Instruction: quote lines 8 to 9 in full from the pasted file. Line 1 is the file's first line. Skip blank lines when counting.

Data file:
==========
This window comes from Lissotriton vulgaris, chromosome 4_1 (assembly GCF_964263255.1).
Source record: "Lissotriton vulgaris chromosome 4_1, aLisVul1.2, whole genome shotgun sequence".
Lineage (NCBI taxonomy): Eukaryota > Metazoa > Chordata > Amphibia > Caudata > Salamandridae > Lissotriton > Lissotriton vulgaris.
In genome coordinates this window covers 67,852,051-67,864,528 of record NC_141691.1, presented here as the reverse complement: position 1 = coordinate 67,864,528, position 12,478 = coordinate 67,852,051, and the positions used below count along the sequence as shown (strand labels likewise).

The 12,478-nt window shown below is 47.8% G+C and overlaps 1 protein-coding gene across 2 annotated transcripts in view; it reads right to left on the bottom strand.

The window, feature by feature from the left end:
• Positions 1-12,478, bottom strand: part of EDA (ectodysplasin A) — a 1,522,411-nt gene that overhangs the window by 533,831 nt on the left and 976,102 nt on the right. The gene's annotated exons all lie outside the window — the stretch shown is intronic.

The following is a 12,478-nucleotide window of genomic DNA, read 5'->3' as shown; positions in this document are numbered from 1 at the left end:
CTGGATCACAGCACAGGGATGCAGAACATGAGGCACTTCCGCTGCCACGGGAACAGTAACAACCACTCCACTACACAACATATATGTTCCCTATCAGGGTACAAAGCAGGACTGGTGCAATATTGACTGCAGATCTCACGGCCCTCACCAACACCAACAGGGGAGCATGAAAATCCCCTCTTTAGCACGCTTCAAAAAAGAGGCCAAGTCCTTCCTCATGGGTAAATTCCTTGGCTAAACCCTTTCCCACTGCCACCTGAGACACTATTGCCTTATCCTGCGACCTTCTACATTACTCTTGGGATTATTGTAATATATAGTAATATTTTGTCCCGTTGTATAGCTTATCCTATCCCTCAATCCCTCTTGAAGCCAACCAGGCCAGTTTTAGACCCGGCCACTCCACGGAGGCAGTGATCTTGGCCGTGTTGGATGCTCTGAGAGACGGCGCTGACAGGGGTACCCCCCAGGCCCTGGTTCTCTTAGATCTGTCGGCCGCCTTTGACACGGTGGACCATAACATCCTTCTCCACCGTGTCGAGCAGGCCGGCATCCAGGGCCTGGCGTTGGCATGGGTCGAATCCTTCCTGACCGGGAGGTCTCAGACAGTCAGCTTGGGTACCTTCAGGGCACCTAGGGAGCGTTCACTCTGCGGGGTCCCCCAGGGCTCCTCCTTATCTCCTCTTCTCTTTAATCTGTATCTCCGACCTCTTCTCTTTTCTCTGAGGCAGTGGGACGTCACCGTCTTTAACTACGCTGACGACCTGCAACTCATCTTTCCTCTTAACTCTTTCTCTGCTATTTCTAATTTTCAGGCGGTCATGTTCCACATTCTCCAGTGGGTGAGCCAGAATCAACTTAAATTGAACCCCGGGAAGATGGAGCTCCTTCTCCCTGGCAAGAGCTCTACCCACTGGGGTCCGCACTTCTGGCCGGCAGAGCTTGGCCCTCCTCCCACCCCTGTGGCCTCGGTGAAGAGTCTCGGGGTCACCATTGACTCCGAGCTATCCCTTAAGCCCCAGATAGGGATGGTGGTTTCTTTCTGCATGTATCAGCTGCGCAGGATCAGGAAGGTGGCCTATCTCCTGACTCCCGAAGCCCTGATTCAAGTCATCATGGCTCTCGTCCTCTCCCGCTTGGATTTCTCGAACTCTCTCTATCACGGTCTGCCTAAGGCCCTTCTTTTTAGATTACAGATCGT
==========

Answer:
The following is a 12,478-nucleotide window of genomic DNA, read 5'->3' as shown; positions in this document are numbered from 1 at the left end:
CTGGATCACAGCACAGGGATGCAGAACATGAGGCACTTCCGCTGCCACGGGAACAGTAACAACCACTCCACTACACAACATATATGTTCCCTATCAGGGTACAAAGCAGGACTGGTGCAATATTGACTGCAGATCTCACGGCCCTCACCAACACCAACAGGGGAGCATGAAAATCCCCTCTTTAGCACGCTTCAAAAAAGAGGCCAAGTCCTTCCTCATGGGTAAATTCCTTGGCTAAACCCTTTCCCACTGCCACCTGAGACACTATTGCCTTATCCTGCGACCTTCTACATTACTCTTGGGATTATTGTAATATATAGTAATATTTTGTCCCGTTGTATAGCTTATCCTATCCCTCAATCCCTCTTGAAGCCAACCAGGCCAGTTTTAGACCCGGCCACTCCACGGAGGCAGTGATCTTGGCCGTGTTGGATGCTCTGAGAGACGGCGCTGACAGGGGTACCCCCCAGGCCCTGGTTCTCTTAGATCTGTCGGCCGCCTTTGACACGGTGGACCATAACATCCTTCTCCACCGTGTCGAGCAGGCCGGCATCCAGGGCCTGGCGTTGGCATGGGTCGAATCCTTCCTGACCGGGAGGTCTCAGACAGTCAGCTTGGGTACCTTCAGGGCACCTAGGGAGCGTTCACTCTGCGGGGTCCCCCAGGGCTCCTCCTTATCTCCTCTTCTCTTTAATCTGTATCTCCGACCTCTTCTCTTTTCTCTGAGGCAGTGGGACGTCACCGTCTTTAACTACGCTGACGACCTGCAACTCATCTTTCCTCTTAACTCTTTCTCTGCTATTTCTAATTTTCAGGCGGTCATGTTCCACATTCTCCAGTGGGTGAGCCAGAATCAACTTAAATTGAACCCCGGGAAGATGGAGCTCCTTCTCCCTGGCAAGAGCTCTACCCACTGGGGTCCGCACTTCTGGCCGGCAGAGCTTGGCCCTCCTCCCACCCCTGTGGCCTCGGTGAAGAGTCTCGGGGTCACCATTGACTCCGAGCTATCCCTTAAGCCCCAGATAGGGATGGTGGTTTCTTTCTGCATGTATCAGCTGCGCAGGATCAGGAAGGTGGCCTATCTCCTGACTCCCGAAGCCCTGATTCAAGTCATCATGGCTCTCGTCCTCTCCCGCTTGGATTTCTCGAACTCTCTCTATCACGGTCTGCCTAAGGCCCTTCTTTTTAGATTACAGATCGT